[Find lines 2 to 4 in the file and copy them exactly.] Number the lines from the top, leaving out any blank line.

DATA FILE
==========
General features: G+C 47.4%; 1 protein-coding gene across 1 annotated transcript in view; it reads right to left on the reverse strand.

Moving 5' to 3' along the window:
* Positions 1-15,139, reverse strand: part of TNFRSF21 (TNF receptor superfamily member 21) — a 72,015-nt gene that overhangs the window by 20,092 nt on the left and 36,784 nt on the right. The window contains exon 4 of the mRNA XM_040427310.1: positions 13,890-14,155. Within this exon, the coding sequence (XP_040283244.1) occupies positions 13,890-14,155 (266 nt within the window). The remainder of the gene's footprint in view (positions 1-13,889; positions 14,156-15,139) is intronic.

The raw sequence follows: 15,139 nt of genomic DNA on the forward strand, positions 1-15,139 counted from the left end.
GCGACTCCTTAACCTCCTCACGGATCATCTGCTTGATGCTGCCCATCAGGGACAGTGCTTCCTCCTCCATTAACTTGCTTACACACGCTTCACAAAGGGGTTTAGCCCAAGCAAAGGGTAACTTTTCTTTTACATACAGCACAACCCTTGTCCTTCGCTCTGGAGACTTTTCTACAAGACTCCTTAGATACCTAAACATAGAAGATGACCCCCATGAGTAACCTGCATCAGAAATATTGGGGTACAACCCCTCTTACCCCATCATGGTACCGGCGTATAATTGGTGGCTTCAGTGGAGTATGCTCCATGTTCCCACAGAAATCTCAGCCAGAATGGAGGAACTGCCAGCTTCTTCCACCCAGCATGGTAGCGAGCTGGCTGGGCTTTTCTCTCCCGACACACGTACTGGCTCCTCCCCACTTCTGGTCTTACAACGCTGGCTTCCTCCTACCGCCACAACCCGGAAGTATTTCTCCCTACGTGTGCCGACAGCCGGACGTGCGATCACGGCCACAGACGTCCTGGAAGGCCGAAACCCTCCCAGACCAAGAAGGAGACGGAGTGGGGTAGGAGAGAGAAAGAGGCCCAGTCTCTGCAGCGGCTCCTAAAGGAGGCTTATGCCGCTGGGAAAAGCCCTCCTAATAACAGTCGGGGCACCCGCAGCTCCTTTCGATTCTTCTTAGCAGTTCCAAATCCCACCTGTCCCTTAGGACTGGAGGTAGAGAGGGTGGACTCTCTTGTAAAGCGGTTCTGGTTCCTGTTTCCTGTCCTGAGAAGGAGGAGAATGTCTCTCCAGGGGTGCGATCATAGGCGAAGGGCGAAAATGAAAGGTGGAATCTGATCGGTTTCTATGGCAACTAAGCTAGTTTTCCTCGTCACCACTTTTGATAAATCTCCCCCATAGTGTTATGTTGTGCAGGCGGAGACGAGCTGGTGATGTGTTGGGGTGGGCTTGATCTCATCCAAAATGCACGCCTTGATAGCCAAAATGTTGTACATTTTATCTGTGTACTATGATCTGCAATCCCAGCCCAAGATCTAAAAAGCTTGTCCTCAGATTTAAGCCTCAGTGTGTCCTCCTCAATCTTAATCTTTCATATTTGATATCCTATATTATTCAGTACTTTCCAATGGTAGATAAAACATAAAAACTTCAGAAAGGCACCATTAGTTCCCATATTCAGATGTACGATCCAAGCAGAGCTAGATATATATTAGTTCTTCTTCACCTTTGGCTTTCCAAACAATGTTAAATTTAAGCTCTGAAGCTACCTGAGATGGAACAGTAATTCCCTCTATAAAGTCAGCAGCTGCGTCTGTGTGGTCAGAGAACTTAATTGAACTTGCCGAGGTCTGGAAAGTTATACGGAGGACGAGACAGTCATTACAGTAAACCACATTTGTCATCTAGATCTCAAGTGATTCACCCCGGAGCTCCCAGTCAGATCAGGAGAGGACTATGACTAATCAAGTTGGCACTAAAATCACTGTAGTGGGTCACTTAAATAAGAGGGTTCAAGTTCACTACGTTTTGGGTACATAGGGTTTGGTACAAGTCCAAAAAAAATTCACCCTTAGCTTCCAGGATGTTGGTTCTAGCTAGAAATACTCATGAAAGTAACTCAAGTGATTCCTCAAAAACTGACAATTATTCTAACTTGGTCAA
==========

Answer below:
Moving 5' to 3' along the window:
* Positions 1-15,139, reverse strand: part of TNFRSF21 (TNF receptor superfamily member 21) — a 72,015-nt gene that overhangs the window by 20,092 nt on the left and 36,784 nt on the right. The window contains exon 4 of the mRNA XM_040427310.1: positions 13,890-14,155. Within this exon, the coding sequence (XP_040283244.1) occupies positions 13,890-14,155 (266 nt within the window). The remainder of the gene's footprint in view (positions 1-13,889; positions 14,156-15,139) is intronic.

The raw sequence follows: 15,139 nt of genomic DNA on the forward strand, positions 1-15,139 counted from the left end.